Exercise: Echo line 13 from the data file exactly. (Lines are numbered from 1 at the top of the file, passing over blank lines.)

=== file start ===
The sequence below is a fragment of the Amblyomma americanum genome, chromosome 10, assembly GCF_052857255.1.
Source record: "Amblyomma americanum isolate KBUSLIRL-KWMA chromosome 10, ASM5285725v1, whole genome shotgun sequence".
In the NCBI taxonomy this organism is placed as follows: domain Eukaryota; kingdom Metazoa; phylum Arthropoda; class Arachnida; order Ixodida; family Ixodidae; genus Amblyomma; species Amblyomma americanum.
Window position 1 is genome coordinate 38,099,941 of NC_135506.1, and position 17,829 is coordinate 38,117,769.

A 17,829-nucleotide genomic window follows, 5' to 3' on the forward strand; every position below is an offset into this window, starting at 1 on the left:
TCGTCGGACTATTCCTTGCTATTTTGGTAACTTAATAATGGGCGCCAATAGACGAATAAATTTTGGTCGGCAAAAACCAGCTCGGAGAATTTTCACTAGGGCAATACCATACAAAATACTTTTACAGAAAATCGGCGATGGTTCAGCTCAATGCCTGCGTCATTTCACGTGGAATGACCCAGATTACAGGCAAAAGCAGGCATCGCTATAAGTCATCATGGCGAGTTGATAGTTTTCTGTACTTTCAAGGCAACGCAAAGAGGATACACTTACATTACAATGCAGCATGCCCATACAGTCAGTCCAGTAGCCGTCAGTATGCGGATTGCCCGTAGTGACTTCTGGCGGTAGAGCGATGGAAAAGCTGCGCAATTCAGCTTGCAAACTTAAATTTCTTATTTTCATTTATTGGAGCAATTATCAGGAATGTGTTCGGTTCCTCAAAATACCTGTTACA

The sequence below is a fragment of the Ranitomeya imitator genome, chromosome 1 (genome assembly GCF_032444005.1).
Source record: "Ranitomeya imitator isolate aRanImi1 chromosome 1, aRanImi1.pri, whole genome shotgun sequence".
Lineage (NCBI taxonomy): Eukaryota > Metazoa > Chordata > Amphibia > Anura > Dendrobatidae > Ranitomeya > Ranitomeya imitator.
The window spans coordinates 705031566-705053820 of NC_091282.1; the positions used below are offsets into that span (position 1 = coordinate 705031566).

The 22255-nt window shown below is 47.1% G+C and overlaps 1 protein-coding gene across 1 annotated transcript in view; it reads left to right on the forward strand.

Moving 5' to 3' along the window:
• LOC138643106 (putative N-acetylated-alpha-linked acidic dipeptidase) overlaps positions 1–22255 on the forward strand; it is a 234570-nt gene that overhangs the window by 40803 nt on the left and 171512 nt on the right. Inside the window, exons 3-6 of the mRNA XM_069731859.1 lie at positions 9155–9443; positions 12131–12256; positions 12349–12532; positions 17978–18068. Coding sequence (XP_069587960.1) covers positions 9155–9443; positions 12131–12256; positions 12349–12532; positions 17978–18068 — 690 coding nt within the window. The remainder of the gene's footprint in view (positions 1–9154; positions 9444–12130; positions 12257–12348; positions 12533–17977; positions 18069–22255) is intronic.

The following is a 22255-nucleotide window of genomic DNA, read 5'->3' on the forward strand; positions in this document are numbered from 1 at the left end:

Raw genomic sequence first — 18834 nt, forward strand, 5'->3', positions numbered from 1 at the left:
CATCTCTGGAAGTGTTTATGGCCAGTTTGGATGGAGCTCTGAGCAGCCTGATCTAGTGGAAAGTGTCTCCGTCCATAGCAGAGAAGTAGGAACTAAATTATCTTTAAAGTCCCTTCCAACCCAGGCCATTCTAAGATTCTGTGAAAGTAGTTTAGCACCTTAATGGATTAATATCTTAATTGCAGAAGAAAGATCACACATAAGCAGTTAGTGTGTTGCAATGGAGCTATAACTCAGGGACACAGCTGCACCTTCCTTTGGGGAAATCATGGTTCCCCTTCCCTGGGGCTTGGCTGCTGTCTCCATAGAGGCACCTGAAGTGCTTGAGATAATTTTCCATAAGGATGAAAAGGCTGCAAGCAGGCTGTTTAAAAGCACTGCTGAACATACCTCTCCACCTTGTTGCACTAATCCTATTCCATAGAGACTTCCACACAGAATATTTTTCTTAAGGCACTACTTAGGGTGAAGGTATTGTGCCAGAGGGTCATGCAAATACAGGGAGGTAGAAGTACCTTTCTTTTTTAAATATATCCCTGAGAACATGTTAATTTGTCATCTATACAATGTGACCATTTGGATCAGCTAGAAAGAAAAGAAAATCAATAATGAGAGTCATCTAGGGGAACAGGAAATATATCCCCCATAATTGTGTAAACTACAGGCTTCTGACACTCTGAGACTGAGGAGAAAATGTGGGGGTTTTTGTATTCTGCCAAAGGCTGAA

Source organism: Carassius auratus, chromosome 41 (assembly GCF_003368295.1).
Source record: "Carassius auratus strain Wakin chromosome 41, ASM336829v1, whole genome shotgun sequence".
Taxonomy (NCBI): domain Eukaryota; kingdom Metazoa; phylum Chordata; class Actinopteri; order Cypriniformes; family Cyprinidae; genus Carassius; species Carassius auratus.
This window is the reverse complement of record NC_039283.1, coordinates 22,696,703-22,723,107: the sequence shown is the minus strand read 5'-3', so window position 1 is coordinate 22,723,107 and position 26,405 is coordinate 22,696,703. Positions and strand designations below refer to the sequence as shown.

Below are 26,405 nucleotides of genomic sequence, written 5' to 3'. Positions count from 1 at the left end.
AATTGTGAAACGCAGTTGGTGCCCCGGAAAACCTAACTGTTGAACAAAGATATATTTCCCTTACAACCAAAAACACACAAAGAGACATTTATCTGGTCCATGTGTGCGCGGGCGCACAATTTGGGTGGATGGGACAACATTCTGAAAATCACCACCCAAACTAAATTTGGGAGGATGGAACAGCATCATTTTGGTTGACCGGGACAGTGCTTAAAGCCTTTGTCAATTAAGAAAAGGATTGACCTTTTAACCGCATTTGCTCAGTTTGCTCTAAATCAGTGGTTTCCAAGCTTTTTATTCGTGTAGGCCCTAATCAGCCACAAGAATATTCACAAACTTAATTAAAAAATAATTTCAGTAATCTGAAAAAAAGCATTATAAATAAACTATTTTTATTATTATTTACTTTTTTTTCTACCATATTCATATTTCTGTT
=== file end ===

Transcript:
• LOC138643106 (putative N-acetylated-alpha-linked acidic dipeptidase) overlaps positions 1–22255 on the forward strand; it is a 234570-nt gene that overhangs the window by 40803 nt on the left and 171512 nt on the right. Inside the window, exons 3-6 of the mRNA XM_069731859.1 lie at positions 9155–9443; positions 12131–12256; positions 12349–12532; positions 17978–18068. Coding sequence (XP_069587960.1) covers positions 9155–9443; positions 12131–12256; positions 12349–12532; positions 17978–18068 — 690 coding nt within the window. The remainder of the gene's footprint in view (positions 1–9154; positions 9444–12130; positions 12257–12348; positions 12533–17977; positions 18069–22255) is intronic.